The George Bush Library College Station and Presidential Museum offers an insight to the life and office of a modern day President. Located one and a half hours west of Houston and based in the campus of Texas A+M University it makes for a modern day historical insight of a US President.
When I talk of the George Bush Presidential Library I should really be a little more precise. This is the George H Bush Library, that is Bush Snr, the first one or the one who wasn’t ridiculed quite so much, apart from that whole “read my lips” promise.
George Bush Library Hours
The George H W Bush library hours are:-
Mon-Sat 9:30am – 5pm
I visited on a Sunday and arrived a little after 12:30. I spent a full afternoon there and certainly got value for the $9 admission price. (Concessionary prices are available for military, senior citizens and students.)
On arrival I had to first go through a security screen; it was just like been in the airport again.
I was then greeted by a polite elderly gentleman by the name of Jac. He is one of numerous volunteers who help run the Presidential Library and Museum for the National Archives and Records Administration (NARA).
Jac gave me a brief explanation about the museum, timing of a video greeting from the President plus other need to know information. It is worth noting that the archived papers are governed by legislation and are not generally available. They are however made on available on request to scholars.
The only thing I didn’t notice was the availability of a cafe or somewhere to get something to eat. There was a water fountain by the entrance so getting water was free and easy.
Why is the George H Bush Presidential Library in College Station?
George Bush Snr still resides in the Houston area so I was admittedly curious as to why the Library was based over 100 miles away. In the welcome video to the museum President Bush explains that he chose this location because of “the mood and spirit” of the place. Clearly he felt an affinity here.
The video relayed some key highlights in the President’s life, not just his time in office. The museum is a celebration and commemoration of his entire life.
The library was opened on 6th November 1997, less than 6 years after George Herbert Walker Bush left office as the 41st President of the United States.
The museum had lots of interesting displays, especially for those wanting to learn more on US politics.
The museum takes on a chronological staging so we begin with learning about Bush’s parents and his birth on 12th June 1924.
We then learn how whilst World War II was in play, George H Bush turned 18 and signed up to be a naval pilot, serving on the USS San Jacinto.
The type of plane he flew was a TBM Avenger (a restored version was on display in the museum).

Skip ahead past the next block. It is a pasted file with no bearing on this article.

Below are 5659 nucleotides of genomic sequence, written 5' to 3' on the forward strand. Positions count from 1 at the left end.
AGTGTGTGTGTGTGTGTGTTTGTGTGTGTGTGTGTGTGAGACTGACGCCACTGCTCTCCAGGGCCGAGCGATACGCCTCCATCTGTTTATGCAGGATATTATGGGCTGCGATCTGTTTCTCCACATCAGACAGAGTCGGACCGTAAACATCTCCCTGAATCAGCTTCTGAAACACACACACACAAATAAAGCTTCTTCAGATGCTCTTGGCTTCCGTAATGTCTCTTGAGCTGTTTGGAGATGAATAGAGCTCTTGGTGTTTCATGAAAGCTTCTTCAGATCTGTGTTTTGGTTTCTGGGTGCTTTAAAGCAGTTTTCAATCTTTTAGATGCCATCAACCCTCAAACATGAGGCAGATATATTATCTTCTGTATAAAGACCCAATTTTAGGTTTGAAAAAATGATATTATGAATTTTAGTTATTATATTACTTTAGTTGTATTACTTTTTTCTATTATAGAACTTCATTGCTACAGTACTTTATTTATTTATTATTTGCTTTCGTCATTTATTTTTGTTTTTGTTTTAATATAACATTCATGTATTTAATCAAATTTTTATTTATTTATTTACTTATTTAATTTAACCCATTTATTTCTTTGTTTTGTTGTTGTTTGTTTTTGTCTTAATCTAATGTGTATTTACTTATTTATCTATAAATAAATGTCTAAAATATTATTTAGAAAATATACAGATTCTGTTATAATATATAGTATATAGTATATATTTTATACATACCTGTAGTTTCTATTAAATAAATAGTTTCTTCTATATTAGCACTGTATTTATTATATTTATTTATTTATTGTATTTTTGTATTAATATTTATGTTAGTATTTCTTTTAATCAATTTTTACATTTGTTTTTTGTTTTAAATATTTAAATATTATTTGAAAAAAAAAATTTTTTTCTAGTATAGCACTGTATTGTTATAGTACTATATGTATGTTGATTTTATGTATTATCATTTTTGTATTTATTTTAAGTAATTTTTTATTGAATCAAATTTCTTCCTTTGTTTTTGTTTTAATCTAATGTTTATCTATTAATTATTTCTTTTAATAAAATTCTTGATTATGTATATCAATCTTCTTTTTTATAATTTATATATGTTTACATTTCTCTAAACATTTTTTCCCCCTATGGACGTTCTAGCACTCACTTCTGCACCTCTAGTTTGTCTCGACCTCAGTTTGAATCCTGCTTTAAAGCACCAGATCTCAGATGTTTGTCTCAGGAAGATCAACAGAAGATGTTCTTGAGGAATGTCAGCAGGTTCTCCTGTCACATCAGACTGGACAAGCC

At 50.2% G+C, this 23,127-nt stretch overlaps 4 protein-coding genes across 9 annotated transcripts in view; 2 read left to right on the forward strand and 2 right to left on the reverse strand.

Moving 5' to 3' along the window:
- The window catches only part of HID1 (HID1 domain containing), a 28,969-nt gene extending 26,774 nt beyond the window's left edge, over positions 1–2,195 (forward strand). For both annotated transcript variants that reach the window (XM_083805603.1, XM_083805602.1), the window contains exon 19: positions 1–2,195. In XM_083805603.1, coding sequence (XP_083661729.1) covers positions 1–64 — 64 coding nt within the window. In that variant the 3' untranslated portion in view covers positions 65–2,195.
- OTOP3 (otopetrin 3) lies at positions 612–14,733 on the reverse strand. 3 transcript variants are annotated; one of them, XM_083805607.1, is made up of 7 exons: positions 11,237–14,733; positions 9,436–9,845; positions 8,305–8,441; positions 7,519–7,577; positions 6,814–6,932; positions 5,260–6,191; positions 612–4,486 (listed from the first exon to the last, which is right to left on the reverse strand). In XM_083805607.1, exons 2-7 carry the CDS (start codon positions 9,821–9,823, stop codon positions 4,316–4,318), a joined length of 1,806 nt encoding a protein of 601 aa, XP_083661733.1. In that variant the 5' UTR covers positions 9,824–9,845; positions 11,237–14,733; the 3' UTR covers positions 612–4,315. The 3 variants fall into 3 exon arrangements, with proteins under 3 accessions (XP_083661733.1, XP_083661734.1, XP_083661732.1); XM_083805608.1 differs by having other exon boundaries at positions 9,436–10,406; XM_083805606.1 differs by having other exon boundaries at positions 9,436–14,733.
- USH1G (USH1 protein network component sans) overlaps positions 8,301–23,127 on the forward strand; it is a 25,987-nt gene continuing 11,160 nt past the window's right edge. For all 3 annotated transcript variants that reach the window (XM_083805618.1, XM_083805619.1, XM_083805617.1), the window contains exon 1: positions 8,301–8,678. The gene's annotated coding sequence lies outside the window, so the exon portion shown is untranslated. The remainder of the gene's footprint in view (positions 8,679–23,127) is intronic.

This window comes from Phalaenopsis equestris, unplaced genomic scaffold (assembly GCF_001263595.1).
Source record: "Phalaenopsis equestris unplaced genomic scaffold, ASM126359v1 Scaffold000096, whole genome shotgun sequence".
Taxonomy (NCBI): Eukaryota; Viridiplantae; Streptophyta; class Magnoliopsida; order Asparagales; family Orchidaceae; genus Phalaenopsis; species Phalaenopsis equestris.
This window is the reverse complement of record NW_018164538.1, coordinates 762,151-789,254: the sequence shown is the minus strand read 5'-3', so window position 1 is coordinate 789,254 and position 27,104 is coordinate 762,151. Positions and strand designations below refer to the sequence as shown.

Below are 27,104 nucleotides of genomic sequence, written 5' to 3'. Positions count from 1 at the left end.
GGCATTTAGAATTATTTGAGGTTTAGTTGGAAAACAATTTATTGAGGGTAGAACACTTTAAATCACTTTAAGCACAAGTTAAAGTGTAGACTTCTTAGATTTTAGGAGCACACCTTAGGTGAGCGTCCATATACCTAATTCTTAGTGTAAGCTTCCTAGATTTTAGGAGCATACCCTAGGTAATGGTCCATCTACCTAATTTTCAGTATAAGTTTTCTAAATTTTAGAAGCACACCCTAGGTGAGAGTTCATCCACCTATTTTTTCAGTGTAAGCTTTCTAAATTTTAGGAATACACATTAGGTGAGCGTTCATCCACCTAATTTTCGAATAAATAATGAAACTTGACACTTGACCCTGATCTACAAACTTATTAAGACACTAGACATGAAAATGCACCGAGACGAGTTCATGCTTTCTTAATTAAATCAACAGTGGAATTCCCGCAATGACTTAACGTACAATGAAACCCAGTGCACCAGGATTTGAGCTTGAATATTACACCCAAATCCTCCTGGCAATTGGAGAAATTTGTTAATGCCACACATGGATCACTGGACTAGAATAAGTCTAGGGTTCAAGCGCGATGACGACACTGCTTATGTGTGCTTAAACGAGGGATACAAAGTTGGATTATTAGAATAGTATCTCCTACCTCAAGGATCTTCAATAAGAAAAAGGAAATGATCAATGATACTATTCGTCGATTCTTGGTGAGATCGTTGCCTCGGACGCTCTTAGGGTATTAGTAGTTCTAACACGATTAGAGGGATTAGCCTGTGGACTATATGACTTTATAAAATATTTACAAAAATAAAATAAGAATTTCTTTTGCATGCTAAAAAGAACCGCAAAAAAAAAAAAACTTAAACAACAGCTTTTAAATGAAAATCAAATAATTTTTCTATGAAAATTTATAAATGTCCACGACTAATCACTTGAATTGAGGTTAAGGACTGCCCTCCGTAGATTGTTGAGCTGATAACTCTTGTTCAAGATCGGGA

During one of his missions he was shot down and he was the only survivor of 3 on the plane.
Also on his final flight he suffered a crash landing after being affected by a slipstream.
In light of his career as a naval pilot I found it quite interesting that post retirement he has taken part in a number of sky diving activities, notably at the age of 72 then on his 75th and 80th birthday.
At the age of 20 he married 19 years old Barbara Pierce. Some of Barbara’s history is on display too, including a replica of her wedding dress.
The former First Lady was also influential in the design of the Presidential Library. I found numerous wooden box stands with a soft toy dog on top throughout the museum.
After enquiring it was explained that this was Barbara Bush’s idea. Attached to each dog is a bone with some writing on which answers puzzles or quiz questions. The idea is that young children can be occupied with solving the puzzles whilst the adults look at all the serious stuff on display.
George H Bush’s wife Barbara also designed a rose garden in the beautiful surrounds.
The political life recorded at the George Bush Library College Station
Whilst George Bush Snr was academically skilled and went to Yale University, he was also then a co-founder of Zopata Petroleum Company. Zopata used cutting edge oil drilling techniques to prosper as a company. The museum had some displays on oil and gas due to the President’s connections with the industry.
Politics did however come calling and his political career really began in the 1960s.
He competed for Senate and Congressional office in the highly Democratic state. He performed better in elections than many expected although he didn’t always win a seat.
In 1968, whilst as a Congressman he voted in favour of the 1968 Civil Rights Bill which had very little support from the South. However a speech he gave on his return to the State seemed to appease a number of the protests.
President Richard Nixon saw the potential in George Bush and appointed him to various roles, including ambassador to the United Nations between 1971-1973.
The Presidential Office of George H W Bush
Bush entered the race in 1979 for the Republican Party nomination to run for the White House yet lost out to the ultimate winner, Ronald Reagan. Recognising his abilities Reagan invited George H Bush to be his Vice President running partner. Accepting the offer Bush was Vice President for both terms of the Reagan presidency.